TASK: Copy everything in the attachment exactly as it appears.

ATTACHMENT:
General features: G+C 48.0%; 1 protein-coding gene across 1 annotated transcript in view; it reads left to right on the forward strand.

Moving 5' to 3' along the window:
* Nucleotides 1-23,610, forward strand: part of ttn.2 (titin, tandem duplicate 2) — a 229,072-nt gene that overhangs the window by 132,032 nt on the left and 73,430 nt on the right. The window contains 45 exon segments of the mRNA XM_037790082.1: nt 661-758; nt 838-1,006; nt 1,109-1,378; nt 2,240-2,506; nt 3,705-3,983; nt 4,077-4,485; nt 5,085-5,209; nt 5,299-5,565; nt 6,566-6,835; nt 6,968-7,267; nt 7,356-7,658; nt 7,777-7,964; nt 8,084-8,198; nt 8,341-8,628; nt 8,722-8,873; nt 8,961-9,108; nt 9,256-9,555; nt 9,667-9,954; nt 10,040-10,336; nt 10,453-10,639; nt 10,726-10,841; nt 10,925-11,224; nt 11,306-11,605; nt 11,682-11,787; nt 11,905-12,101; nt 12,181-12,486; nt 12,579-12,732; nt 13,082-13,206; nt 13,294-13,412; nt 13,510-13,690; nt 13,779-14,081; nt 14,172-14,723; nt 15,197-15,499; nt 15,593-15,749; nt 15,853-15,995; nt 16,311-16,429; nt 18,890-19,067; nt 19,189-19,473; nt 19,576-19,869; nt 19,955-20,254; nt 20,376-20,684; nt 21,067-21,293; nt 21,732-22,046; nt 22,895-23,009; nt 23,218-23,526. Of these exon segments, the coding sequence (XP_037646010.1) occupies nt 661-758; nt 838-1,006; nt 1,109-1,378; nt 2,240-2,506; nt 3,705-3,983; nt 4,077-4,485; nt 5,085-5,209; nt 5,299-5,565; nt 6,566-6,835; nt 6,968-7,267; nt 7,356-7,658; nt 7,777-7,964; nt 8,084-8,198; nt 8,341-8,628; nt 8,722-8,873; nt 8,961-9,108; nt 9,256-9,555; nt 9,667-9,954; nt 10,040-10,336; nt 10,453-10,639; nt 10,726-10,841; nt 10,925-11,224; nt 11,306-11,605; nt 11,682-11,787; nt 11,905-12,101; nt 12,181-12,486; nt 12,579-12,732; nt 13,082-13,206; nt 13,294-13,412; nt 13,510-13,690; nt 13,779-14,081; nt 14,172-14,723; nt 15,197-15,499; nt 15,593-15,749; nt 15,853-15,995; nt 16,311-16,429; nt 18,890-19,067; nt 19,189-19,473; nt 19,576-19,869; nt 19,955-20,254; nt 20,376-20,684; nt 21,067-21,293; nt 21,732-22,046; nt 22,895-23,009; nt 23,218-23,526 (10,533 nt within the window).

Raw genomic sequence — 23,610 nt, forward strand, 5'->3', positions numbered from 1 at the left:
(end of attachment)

General features: G+C 48.0%; 1 protein-coding gene across 1 annotated transcript in view; it reads left to right on the forward strand.

Moving 5' to 3' along the window:
* Nucleotides 1-23,610, forward strand: part of ttn.2 (titin, tandem duplicate 2) — a 229,072-nt gene that overhangs the window by 132,032 nt on the left and 73,430 nt on the right. The window contains 45 exon segments of the mRNA XM_037790082.1: nt 661-758; nt 838-1,006; nt 1,109-1,378; nt 2,240-2,506; nt 3,705-3,983; nt 4,077-4,485; nt 5,085-5,209; nt 5,299-5,565; nt 6,566-6,835; nt 6,968-7,267; nt 7,356-7,658; nt 7,777-7,964; nt 8,084-8,198; nt 8,341-8,628; nt 8,722-8,873; nt 8,961-9,108; nt 9,256-9,555; nt 9,667-9,954; nt 10,040-10,336; nt 10,453-10,639; nt 10,726-10,841; nt 10,925-11,224; nt 11,306-11,605; nt 11,682-11,787; nt 11,905-12,101; nt 12,181-12,486; nt 12,579-12,732; nt 13,082-13,206; nt 13,294-13,412; nt 13,510-13,690; nt 13,779-14,081; nt 14,172-14,723; nt 15,197-15,499; nt 15,593-15,749; nt 15,853-15,995; nt 16,311-16,429; nt 18,890-19,067; nt 19,189-19,473; nt 19,576-19,869; nt 19,955-20,254; nt 20,376-20,684; nt 21,067-21,293; nt 21,732-22,046; nt 22,895-23,009; nt 23,218-23,526. Of these exon segments, the coding sequence (XP_037646010.1) occupies nt 661-758; nt 838-1,006; nt 1,109-1,378; nt 2,240-2,506; nt 3,705-3,983; nt 4,077-4,485; nt 5,085-5,209; nt 5,299-5,565; nt 6,566-6,835; nt 6,968-7,267; nt 7,356-7,658; nt 7,777-7,964; nt 8,084-8,198; nt 8,341-8,628; nt 8,722-8,873; nt 8,961-9,108; nt 9,256-9,555; nt 9,667-9,954; nt 10,040-10,336; nt 10,453-10,639; nt 10,726-10,841; nt 10,925-11,224; nt 11,306-11,605; nt 11,682-11,787; nt 11,905-12,101; nt 12,181-12,486; nt 12,579-12,732; nt 13,082-13,206; nt 13,294-13,412; nt 13,510-13,690; nt 13,779-14,081; nt 14,172-14,723; nt 15,197-15,499; nt 15,593-15,749; nt 15,853-15,995; nt 16,311-16,429; nt 18,890-19,067; nt 19,189-19,473; nt 19,576-19,869; nt 19,955-20,254; nt 20,376-20,684; nt 21,067-21,293; nt 21,732-22,046; nt 22,895-23,009; nt 23,218-23,526 (10,533 nt within the window).

Raw genomic sequence — 23,610 nt, forward strand, 5'->3', positions numbered from 1 at the left: